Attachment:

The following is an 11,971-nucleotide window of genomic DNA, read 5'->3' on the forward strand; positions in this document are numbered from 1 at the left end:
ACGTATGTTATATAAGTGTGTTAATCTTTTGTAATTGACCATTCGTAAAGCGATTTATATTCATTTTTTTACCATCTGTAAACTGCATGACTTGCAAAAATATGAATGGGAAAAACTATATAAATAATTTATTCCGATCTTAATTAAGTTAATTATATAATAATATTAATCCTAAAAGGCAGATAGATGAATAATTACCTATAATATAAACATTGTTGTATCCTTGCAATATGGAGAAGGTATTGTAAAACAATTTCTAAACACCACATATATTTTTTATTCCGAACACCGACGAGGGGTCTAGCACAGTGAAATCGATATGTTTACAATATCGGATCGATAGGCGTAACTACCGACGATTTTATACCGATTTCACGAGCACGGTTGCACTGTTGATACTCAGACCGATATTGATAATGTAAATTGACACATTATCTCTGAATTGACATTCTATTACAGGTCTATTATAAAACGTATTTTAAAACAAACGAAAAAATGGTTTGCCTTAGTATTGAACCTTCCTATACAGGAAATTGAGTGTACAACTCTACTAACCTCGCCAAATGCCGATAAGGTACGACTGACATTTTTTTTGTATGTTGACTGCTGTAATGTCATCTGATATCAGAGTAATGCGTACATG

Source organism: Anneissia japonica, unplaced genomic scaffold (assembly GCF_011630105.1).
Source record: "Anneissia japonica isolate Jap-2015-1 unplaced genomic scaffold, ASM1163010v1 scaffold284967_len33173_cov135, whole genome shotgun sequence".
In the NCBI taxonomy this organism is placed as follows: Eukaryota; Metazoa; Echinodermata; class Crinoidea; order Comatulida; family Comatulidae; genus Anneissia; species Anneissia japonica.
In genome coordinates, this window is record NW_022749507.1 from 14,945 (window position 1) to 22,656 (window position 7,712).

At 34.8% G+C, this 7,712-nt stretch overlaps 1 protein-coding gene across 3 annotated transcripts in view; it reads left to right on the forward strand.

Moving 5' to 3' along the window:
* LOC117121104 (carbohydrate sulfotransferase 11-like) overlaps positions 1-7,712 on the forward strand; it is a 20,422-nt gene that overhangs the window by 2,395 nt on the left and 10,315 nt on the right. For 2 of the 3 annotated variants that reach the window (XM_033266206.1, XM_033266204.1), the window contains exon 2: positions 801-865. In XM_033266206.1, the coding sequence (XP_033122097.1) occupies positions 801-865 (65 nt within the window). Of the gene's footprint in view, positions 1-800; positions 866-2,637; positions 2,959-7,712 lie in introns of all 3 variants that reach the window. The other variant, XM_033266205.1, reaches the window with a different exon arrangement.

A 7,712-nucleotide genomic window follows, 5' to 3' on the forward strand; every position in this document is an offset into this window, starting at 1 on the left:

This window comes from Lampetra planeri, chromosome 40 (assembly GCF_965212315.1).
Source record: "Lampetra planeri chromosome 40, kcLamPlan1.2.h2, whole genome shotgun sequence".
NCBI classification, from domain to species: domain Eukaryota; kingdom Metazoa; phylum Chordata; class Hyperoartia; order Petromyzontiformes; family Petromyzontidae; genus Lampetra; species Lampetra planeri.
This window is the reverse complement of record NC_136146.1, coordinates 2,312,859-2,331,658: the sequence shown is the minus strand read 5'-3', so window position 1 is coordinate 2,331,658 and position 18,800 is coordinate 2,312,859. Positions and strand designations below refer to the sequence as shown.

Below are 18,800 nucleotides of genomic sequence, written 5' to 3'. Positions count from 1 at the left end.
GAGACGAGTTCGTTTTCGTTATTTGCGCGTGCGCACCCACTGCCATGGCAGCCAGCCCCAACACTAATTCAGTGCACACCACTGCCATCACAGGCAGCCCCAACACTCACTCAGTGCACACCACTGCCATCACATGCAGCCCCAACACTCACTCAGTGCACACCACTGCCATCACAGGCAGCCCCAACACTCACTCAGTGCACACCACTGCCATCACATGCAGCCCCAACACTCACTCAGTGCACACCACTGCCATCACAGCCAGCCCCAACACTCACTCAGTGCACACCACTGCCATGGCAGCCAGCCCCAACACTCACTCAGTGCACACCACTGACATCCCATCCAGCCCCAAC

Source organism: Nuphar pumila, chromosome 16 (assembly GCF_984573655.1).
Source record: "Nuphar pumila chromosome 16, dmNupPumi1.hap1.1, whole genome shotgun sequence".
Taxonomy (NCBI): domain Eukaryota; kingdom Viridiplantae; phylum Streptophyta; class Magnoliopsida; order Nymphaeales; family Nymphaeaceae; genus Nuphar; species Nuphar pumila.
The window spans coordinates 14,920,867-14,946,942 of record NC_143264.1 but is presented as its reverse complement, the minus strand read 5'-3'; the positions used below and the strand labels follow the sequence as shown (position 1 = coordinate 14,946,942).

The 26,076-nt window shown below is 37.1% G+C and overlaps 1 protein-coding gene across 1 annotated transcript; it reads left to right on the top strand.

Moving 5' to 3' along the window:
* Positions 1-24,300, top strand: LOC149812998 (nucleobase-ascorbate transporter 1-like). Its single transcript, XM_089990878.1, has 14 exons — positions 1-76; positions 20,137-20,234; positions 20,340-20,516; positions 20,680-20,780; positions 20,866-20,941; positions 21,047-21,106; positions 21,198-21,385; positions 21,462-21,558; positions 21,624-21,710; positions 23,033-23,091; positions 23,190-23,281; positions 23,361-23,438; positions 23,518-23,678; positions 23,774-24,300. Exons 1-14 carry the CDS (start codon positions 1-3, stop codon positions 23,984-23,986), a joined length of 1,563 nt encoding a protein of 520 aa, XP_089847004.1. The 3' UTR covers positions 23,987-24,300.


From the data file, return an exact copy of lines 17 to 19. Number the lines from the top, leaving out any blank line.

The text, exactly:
Source organism: Nuphar pumila, chromosome 16 (assembly GCF_984573655.1).
Source record: "Nuphar pumila chromosome 16, dmNupPumi1.hap1.1, whole genome shotgun sequence".
Taxonomy (NCBI): domain Eukaryota; kingdom Viridiplantae; phylum Streptophyta; class Magnoliopsida; order Nymphaeales; family Nymphaeaceae; genus Nuphar; species Nuphar pumila.